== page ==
John Fleer, Lonesome Valley, Cashiers, N.C.
John Currence, City Grocery, Oxford, Miss.
Lee Richardson, Capital Hotel, Little Rock, Ark.
Linton Hopkins, Restaurant Eugene, Atlanta
Kelly English, Restaurant Iris, Memphis
Nick Seabergh, Giardina's, Greenwood
David Gaus, Washington, D.C., based pastry chef
You may recognize Fleer as the executive chef of Blackberry Farm for almost 15 years, a tenure during which he elevated the resort and its menus to five-star status and achieved loud acclaim for himself. After a few years off to recharge his batteries, Chef Fleer has opened his own culinary playground in North Carolina where diners can enjoy his playful takes on Southern fare at the Canyon Kitchen.
Currence was named the 2009 James Beard Award winner as best chef in the South for his innovative work at Oxford's City Grocery. With a menu of Southern food grounded in French cuisine, Chef Currence always brings the flavors, and we're lucky he's bringing them to Nashville.
Richardson of Little Rock's Capital Hotel has worked with Emeril Lagasse and John Besh while he developed his own interpretations of fine Creole dining. He's a Katrina refugee who never forgot about home, and New Orleans' loss is Little Rock's gain.
Hopkins ensures that Atlanta's Restaurant Eugene feeds diners exciting meals created using all house-made ingredients that have been locally sourced. His commitment to artisanal cooking has made Chef Hopkins a favorite in the Atlanta restaurant scene.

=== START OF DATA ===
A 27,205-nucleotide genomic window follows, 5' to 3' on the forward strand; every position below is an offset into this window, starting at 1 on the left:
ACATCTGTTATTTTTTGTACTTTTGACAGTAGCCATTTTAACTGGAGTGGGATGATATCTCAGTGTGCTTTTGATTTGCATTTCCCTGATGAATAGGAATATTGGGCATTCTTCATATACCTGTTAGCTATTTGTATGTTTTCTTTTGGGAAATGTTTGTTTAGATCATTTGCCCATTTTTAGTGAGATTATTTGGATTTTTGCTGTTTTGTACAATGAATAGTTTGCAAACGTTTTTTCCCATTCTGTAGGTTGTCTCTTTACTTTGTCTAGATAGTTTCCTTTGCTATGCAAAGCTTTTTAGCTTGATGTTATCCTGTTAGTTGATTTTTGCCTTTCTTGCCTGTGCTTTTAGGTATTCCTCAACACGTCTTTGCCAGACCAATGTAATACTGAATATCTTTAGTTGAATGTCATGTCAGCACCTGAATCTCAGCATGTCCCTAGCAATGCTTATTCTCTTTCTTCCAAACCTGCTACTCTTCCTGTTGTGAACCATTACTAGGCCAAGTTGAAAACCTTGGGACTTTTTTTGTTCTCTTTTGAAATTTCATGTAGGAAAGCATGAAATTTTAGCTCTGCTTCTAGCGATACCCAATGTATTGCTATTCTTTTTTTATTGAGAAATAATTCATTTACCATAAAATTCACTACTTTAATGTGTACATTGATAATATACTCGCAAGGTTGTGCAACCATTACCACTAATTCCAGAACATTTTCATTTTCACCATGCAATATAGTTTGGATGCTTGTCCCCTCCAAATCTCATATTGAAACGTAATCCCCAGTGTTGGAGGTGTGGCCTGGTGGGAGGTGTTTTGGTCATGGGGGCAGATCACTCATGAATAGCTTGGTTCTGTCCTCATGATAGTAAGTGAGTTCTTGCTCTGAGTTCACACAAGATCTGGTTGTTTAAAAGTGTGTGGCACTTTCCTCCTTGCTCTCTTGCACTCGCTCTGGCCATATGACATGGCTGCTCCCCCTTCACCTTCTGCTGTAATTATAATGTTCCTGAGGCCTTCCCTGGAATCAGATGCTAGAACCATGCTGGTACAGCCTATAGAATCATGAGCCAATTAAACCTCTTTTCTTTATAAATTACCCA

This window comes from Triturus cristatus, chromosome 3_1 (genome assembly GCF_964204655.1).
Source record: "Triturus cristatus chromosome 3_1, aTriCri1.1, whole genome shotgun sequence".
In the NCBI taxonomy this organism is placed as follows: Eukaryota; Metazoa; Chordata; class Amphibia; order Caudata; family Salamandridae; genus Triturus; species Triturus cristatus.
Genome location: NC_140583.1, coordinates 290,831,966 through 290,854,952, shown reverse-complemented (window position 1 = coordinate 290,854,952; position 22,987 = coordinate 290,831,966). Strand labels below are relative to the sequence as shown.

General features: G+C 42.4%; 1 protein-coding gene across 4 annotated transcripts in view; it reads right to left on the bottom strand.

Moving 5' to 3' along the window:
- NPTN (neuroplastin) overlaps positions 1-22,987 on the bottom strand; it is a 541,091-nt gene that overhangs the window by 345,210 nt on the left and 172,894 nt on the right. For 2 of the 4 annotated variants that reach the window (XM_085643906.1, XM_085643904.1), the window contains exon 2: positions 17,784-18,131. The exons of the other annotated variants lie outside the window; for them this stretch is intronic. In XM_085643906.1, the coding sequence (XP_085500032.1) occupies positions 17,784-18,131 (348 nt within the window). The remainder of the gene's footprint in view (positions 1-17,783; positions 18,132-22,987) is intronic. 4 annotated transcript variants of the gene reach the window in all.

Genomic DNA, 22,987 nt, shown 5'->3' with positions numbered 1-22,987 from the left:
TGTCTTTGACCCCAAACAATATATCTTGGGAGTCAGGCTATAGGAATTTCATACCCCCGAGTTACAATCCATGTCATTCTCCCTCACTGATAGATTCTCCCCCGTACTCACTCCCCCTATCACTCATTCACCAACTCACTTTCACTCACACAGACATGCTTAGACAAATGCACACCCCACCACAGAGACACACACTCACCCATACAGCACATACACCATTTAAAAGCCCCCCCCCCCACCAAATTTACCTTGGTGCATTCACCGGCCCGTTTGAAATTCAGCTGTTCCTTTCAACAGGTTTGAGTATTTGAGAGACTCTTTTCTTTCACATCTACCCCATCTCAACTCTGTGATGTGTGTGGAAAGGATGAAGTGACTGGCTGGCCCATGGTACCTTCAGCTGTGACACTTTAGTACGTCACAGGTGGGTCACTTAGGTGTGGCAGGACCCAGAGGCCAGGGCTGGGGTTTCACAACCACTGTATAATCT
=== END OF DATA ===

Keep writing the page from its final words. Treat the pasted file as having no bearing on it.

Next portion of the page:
Chef English of Restaurant Iris in Memphis is also a former student of Besh. His menu concentrates on seafood cooked New Orleans-style and has earned great acclaim since the restuarant opened last year in the space of the former La Tourelle.
Seabergh cooks at Giardina's Italian Restaurant in Greenwood. He describes his style as "Mississippi Delta-centric Italian-American food." Like the millions of people who spent $400 on an iPad just to figure out what the heck it was, Chef Seabergh's enigmatic description of his cuisine should be enough to get you excited come try out his offerings.
Finally, Gaus was the former executive pastry chef at Acadiana and Passion Food Hospitality in Washington, D.C. Known as the master of the propane torch, Chef Guas promises to bring some inventive pastries to the party.
A ticket to Taking Nashville's Table to Higher Ground isn't a cheap ticket at $155 per diner, but when you consider the cause and the calibre of the presenting chefs, it should be a magnificent event. As usual, I greedily bought my ticket before I let the whole world know about it, but you can get yours here. See you there!